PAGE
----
Taurine is one of the most plentiful amino acids in the human brain, but neuroscientists are still puzzled by just how brain cells put it to use. Now, a team of researchers at Weill Cornell Medical College in New York City has uncovered a prime site of activity for the molecule, bringing them closer to solving that mystery.

"We have discovered that taurine is a strong activator of what are known as GABA receptors in a regulatory area of the brain called the thalamus," says study senior author Dr. Neil L. Harrison, professor of pharmacology and pharmacology in anesthesiology at Weill Cornell Medical College. "We had discovered these receptors two years ago and showed that they interact with a neurotransmitter called gamma-aminobutyric acid (GABA) -- the brain's key inhibitory transmitter -- that is also involved in brain development. It seems that taurine shares these receptors."

The finding is a surprise and opens the door to a better understanding of taurine's impact on the brain, the researchers report in this month's issue of the Journal of Neuroscience.

And while the amino acid is made naturally by the body, it's also a much-touted ingredient in so-called "energy drinks" such as Red Bull. "Its inclusion in these supplements is a little puzzling, because our research would suggest that instead of being a pick-me-up, the taurine actually would have more of a sedative effect on the brain," Dr. Harrison says.

Still, the prime focus of the new study was simply to find a site for the neurological activity of taurine; such a site has been missing despite many years of study.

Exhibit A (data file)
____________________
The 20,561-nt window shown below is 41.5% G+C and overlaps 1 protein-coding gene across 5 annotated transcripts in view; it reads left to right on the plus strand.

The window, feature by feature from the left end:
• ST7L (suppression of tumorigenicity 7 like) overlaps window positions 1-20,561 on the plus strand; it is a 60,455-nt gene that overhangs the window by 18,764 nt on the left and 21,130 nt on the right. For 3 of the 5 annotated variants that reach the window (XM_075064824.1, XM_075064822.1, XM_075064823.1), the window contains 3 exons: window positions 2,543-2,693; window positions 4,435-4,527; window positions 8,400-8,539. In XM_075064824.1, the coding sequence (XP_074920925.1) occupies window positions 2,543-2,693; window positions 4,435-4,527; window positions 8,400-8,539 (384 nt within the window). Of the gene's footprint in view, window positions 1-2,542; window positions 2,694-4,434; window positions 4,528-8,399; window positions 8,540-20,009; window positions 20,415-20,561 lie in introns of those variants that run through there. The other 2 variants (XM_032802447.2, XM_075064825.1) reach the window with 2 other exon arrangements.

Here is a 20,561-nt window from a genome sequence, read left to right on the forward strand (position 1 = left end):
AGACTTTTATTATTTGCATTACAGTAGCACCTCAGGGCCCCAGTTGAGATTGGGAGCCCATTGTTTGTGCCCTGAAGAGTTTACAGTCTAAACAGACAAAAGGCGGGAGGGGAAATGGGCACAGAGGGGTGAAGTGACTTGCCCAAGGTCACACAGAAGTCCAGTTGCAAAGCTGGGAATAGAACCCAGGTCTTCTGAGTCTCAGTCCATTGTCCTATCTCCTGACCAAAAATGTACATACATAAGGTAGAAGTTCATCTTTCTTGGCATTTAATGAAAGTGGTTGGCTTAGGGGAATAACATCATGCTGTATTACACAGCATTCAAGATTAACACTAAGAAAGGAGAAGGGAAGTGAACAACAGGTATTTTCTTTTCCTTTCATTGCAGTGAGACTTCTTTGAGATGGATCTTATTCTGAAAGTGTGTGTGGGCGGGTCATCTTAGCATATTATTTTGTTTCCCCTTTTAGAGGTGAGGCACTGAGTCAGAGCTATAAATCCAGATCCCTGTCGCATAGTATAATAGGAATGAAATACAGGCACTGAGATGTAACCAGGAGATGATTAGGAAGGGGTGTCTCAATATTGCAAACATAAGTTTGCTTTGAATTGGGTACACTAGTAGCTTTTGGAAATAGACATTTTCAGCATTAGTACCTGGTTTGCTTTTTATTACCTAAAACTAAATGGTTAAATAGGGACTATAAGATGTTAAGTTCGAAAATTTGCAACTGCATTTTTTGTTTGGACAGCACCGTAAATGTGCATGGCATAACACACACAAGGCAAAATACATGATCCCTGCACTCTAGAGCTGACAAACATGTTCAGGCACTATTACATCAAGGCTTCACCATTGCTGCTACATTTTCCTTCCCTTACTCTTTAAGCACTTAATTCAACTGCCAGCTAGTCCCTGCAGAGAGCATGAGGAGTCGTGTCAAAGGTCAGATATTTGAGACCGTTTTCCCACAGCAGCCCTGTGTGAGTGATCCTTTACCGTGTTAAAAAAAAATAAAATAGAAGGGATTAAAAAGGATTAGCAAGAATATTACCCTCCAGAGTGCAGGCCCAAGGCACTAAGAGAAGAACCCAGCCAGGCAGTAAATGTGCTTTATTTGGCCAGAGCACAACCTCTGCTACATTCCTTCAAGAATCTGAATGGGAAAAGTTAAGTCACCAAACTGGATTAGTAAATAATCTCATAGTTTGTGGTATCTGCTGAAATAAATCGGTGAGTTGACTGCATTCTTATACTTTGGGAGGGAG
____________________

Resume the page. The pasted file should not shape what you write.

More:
"Scientists have long questioned whether taurine might act on an as-yet-undiscovered receptor of its own," notes lead researcher Dr. Fan Jia, postdoctoral scientist in the Department of Anesthesiology. "But after some recent work in our lab, we ended up zeroing in on this population of GABA receptors in the thalamus."

The thalamus, located deep in the brain's center, is involved in what neuroscientists call "behavioral state control," helping to regulate transitions between sleep and wakefulness, for example. "It's like a railway junction, controlling information traffic between the brainstem, the senses and the executive functions in the cortex," Dr. Harrison explains. "When you're sleeping, the thalamus is discharging slowly and isolates the cortex from sensory input. But when you're awake, the thalamus allows information from the sensory system to activate the cortex."

Investigating further, the researchers exposed thin slices of thalamic tissue from the brains of mice to concentrations of taurine that were similar to what might be found in the human brain.

"We found that taurine is extraordinarily active on this population of GABA receptors in the thalamus," Dr. Harrison says. "It came as a bit of a surprise that the same receptor was used by both taurine and GABA. Nevertheless, finding taurine's receptor has been like discovering the 'missing link' in taurine biology."

Of course, the question of what taurine actually does in the brain remains unanswered for now. "Unraveling that mystery is the prime goal of that research, and that's where we're headed next." Dr. Harrison says.